You know, I’ll try everything for you, dear reader, especially if it’s cheap. I’ve heard that some audiophiles’ use EMI RFI (Electro-Magnetic Interference and Radio-Frequencies Interference) clamps that attach to power cords to upgrade their system, so what can I do but try them? I brought mine on Ebay at $20 for 10 clamps including transport. Here’s their claim:
‘Cut down on RFI, “radio frequency interference” with this effective and easy to use clamp-type split generalpurpose ferrite choke core. Made by Kitagawa. Simply snap it over any coax cable, AC or audio cord. This is a ferrite RFI reducer for round cables. Great for Ham-Radio interference issues, fluorescent lights, motors, anything electrical that’s generating RFI. Please check the graph for the bandwidth and impedance that these were intended. 100’s are sold at hamfests with many repeat customers.’
- Max cable diameter mm: 11MM
- Impedance at 25 MHz: 95Ω
- Impedance at 100 MHz: 236Ω
- 26.6MM Width (1.047)
- 34MM Long (1.338)
- 25.4MM in Height
- Clamp-type fitting
- Uses high-performance ferrites (Nickel-Zinc) that reduce high frequency noise
- Split ferrite assembly are fully enclosed in a ROHS Compliant Nylon snap-case
- Can be installed before or after product setup and assembly
The best way to use them is to use them on all other electric/electronic device in your home. Why? It’s a fairly simple answer: these devices (especially fridges, computes, DVDs etc…) emit electric garbage back to the grid, which can affect the quality of the current feed to your sound system. Why shouldn’t I use them directly in my system? This is a touchy answer because it mostly depends on your system. First is to consider that they are not conceived to audiophile specs and can affect or even restraint the power coming to the component. But it can also help to lower the background noise by reducing trash coming in and out of your CD player for example but it normally affect the dynamics by affecting it’s range. So please don’t email me on that, its system specific and it’s a choice.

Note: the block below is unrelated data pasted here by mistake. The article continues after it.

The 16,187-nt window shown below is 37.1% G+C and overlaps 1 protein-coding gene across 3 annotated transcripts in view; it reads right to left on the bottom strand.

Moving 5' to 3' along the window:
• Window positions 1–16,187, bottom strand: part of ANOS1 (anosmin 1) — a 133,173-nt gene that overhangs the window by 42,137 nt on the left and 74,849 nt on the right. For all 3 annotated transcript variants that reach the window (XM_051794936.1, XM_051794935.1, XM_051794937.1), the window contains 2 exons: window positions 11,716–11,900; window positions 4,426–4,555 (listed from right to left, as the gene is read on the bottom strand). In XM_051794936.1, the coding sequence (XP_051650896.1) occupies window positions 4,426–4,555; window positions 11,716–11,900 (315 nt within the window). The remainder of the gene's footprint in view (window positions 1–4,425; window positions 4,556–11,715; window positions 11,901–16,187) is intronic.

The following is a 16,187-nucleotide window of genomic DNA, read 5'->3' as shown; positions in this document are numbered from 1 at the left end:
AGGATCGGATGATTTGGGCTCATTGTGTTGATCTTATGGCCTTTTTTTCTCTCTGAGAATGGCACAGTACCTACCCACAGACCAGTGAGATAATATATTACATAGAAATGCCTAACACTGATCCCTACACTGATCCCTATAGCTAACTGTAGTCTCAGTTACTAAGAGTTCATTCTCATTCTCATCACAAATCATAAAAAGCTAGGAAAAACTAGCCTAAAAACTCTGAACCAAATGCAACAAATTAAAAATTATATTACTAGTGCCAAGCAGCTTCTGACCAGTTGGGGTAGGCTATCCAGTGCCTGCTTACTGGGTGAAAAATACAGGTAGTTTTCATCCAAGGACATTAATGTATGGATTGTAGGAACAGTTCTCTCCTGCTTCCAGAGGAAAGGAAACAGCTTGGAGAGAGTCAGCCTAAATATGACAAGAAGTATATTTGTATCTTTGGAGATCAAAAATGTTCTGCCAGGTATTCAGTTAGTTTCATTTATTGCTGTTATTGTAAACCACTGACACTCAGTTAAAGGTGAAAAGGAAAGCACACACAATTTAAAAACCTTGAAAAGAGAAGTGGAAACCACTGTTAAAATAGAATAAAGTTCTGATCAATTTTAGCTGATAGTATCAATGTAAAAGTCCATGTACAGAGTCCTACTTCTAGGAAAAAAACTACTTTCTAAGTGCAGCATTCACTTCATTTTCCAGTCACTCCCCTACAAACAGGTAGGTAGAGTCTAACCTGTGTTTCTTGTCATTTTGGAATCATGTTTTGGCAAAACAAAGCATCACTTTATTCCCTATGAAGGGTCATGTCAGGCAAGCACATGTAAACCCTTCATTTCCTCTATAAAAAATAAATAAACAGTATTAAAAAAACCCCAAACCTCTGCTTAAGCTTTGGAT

So I’ve put all the clamps on home devices: fridge, microwave oven, 2 on the AC cables of the home theater set-up, one on the AC cable for the bedroom stereo and 4 on lamps (supposed to work especially on dimmers since they reject a lot back in the electric circuits). They can go on all but the thickets cables (11mm, about 3/8’’ in diameter) as I’ve put them with ease. What happened? The stereo system in the bedroom, consisting on a Technics CD player, Yamaha integrated amplifier and Sony speakers got ok results. It was really easy; this system has noticeable noise and hum. The sound is only (barely) adequate for background music; it would be a long stretch to think the clamps could change to something great. The high are a bit sweeter and details easier to make out as the noise diminished by half but it still there, for the other aspects of the sound are about the same.
On the reference system which already has a Monster Cable HTS1000 power conditioner and a Blue Circle BC86 MKIII power filter, the clamps didn’t change the sound in a way I could easily spot. I can tell you that the background may be a little blacker, the soundstage height may have gain a bit and the dynamics gain a shade more scale. But I wouldn’t bet anything on this.
These clamps tend to break if you try to detach them from their cord so it’s difficult for me to assess their performance if no power conditioning is used (having a reference before and after). But I’ll be inclined to think it’s a very inexpensive first step in the good direction for unfiltered systems. Does it really work? Your mileage may vary but I didn’t really have a serious improvement in my system.
from aﬀordableaudio, By Charles Painchaud